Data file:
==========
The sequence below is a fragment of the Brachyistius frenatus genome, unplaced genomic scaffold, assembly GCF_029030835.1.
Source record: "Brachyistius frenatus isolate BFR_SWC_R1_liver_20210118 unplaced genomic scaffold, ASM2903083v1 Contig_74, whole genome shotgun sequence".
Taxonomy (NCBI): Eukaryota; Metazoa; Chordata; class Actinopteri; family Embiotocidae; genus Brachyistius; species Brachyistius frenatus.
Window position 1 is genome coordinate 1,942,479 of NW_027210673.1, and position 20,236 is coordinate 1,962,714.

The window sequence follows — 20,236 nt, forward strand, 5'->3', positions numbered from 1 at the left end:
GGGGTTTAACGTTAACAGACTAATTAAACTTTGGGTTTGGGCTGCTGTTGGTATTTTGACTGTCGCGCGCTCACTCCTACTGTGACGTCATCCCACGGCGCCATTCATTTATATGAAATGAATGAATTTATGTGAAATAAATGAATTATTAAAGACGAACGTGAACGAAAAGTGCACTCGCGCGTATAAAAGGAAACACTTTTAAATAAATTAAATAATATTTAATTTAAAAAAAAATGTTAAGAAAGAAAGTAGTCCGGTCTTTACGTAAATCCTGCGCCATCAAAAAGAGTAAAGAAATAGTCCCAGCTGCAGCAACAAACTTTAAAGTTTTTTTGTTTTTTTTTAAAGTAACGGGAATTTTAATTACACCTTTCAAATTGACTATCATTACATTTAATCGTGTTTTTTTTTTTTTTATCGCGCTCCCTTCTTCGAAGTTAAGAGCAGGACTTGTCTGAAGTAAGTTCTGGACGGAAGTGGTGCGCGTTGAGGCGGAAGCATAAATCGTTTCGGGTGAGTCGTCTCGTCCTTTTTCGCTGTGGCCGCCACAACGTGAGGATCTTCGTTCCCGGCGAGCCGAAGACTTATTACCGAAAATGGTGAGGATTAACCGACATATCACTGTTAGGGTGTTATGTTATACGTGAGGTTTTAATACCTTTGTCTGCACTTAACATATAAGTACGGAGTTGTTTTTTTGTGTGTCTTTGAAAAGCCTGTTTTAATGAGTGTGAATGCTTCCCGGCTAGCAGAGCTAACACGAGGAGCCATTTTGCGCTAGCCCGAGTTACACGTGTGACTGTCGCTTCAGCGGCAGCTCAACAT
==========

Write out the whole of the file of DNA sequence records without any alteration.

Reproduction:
The sequence below is a fragment of the Brachyistius frenatus genome, unplaced genomic scaffold, assembly GCF_029030835.1.
Source record: "Brachyistius frenatus isolate BFR_SWC_R1_liver_20210118 unplaced genomic scaffold, ASM2903083v1 Contig_74, whole genome shotgun sequence".
Taxonomy (NCBI): Eukaryota; Metazoa; Chordata; class Actinopteri; family Embiotocidae; genus Brachyistius; species Brachyistius frenatus.
Window position 1 is genome coordinate 1,942,479 of NW_027210673.1, and position 20,236 is coordinate 1,962,714.

The window sequence follows — 20,236 nt, forward strand, 5'->3', positions numbered from 1 at the left end:
GGGGTTTAACGTTAACAGACTAATTAAACTTTGGGTTTGGGCTGCTGTTGGTATTTTGACTGTCGCGCGCTCACTCCTACTGTGACGTCATCCCACGGCGCCATTCATTTATATGAAATGAATGAATTTATGTGAAATAAATGAATTATTAAAGACGAACGTGAACGAAAAGTGCACTCGCGCGTATAAAAGGAAACACTTTTAAATAAATTAAATAATATTTAATTTAAAAAAAAATGTTAAGAAAGAAAGTAGTCCGGTCTTTACGTAAATCCTGCGCCATCAAAAAGAGTAAAGAAATAGTCCCAGCTGCAGCAACAAACTTTAAAGTTTTTTTGTTTTTTTTTAAAGTAACGGGAATTTTAATTACACCTTTCAAATTGACTATCATTACATTTAATCGTGTTTTTTTTTTTTTTATCGCGCTCCCTTCTTCGAAGTTAAGAGCAGGACTTGTCTGAAGTAAGTTCTGGACGGAAGTGGTGCGCGTTGAGGCGGAAGCATAAATCGTTTCGGGTGAGTCGTCTCGTCCTTTTTCGCTGTGGCCGCCACAACGTGAGGATCTTCGTTCCCGGCGAGCCGAAGACTTATTACCGAAAATGGTGAGGATTAACCGACATATCACTGTTAGGGTGTTATGTTATACGTGAGGTTTTAATACCTTTGTCTGCACTTAACATATAAGTACGGAGTTGTTTTTTTGTGTGTCTTTGAAAAGCCTGTTTTAATGAGTGTGAATGCTTCCCGGCTAGCAGAGCTAACACGAGGAGCCATTTTGCGCTAGCCCGAGTTACACGTGTGACTGTCGCTTCAGCGGCAGCTCAACAT